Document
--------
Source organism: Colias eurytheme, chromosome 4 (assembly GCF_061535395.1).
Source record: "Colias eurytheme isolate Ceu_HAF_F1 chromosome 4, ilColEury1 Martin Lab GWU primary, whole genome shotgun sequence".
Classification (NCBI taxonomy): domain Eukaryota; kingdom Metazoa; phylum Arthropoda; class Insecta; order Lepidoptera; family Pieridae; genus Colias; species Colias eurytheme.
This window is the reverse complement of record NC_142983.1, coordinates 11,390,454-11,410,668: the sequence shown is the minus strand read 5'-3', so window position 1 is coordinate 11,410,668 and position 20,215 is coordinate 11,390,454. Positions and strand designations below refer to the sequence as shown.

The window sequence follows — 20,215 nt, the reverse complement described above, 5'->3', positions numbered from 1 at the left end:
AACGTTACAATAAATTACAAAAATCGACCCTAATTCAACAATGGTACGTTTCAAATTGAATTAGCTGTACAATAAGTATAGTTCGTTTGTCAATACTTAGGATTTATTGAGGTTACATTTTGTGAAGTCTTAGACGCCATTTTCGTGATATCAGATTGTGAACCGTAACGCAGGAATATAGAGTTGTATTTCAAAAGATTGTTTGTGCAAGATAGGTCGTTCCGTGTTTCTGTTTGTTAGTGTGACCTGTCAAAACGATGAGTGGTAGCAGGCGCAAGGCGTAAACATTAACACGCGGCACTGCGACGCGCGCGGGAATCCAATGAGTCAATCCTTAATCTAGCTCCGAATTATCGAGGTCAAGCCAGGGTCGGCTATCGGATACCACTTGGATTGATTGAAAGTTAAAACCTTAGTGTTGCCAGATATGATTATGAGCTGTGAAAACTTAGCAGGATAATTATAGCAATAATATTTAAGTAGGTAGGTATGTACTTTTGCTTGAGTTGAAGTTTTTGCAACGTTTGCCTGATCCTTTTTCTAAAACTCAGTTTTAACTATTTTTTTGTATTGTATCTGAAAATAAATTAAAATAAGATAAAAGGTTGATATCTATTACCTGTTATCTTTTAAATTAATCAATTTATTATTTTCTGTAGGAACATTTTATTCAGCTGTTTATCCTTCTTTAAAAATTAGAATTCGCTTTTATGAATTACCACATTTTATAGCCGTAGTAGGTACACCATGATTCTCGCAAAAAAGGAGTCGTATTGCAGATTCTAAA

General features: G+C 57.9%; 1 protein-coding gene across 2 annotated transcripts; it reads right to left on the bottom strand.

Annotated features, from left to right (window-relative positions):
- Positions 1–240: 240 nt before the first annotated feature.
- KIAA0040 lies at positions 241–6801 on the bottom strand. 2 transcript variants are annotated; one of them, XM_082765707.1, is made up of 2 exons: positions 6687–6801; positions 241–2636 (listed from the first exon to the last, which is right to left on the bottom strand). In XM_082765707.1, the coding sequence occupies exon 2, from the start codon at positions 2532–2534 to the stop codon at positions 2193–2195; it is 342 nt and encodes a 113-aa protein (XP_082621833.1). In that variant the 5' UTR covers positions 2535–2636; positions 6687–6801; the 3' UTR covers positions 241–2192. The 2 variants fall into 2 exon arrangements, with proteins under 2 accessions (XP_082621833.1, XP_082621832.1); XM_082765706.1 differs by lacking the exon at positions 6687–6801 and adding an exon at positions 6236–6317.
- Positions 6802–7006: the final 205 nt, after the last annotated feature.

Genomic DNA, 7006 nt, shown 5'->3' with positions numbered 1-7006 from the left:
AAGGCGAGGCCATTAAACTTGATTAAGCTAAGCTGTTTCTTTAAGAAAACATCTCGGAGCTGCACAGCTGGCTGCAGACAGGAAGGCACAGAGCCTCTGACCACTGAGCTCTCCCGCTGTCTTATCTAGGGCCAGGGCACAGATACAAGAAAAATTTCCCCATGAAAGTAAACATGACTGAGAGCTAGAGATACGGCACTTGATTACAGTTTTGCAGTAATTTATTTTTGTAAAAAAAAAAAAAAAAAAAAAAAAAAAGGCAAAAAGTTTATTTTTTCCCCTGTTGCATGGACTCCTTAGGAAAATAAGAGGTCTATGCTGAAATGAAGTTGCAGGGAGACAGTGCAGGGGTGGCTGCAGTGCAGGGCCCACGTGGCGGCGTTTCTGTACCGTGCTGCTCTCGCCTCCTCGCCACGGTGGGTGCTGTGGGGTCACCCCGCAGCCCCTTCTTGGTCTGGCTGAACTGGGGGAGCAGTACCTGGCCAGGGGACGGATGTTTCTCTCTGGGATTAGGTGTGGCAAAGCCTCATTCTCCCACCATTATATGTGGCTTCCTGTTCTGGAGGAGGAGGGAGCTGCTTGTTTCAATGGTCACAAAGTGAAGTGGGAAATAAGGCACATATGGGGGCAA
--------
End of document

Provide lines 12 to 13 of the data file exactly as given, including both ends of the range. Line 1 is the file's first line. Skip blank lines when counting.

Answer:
Genomic DNA, 7006 nt, shown 5'->3' with positions numbered 1-7006 from the left:
AAGGCGAGGCCATTAAACTTGATTAAGCTAAGCTGTTTCTTTAAGAAAACATCTCGGAGCTGCACAGCTGGCTGCAGACAGGAAGGCACAGAGCCTCTGACCACTGAGCTCTCCCGCTGTCTTATCTAGGGCCAGGGCACAGATACAAGAAAAATTTCCCCATGAAAGTAAACATGACTGAGAGCTAGAGATACGGCACTTGATTACAGTTTTGCAGTAATTTATTTTTGTAAAAAAAAAAAAAAAAAAAAAAAAAAAGGCAAAAAGTTTATTTTTTCCCCTGTTGCATGGACTCCTTAGGAAAATAAGAGGTCTATGCTGAAATGAAGTTGCAGGGAGACAGTGCAGGGGTGGCTGCAGTGCAGGGCCCACGTGGCGGCGTTTCTGTACCGTGCTGCTCTCGCCTCCTCGCCACGGTGGGTGCTGTGGGGTCACCCCGCAGCCCCTTCTTGGTCTGGCTGAACTGGGGGAGCAGTACCTGGCCAGGGGACGGATGTTTCTCTCTGGGATTAGGTGTGGCAAAGCCTCATTCTCCCACCATTATATGTGGCTTCCTGTTCTGGAGGAGGAGGGAGCTGCTTGTTTCAATGGTCACAAAGTGAAGTGGGAAATAAGGCACATATGGGGGCAA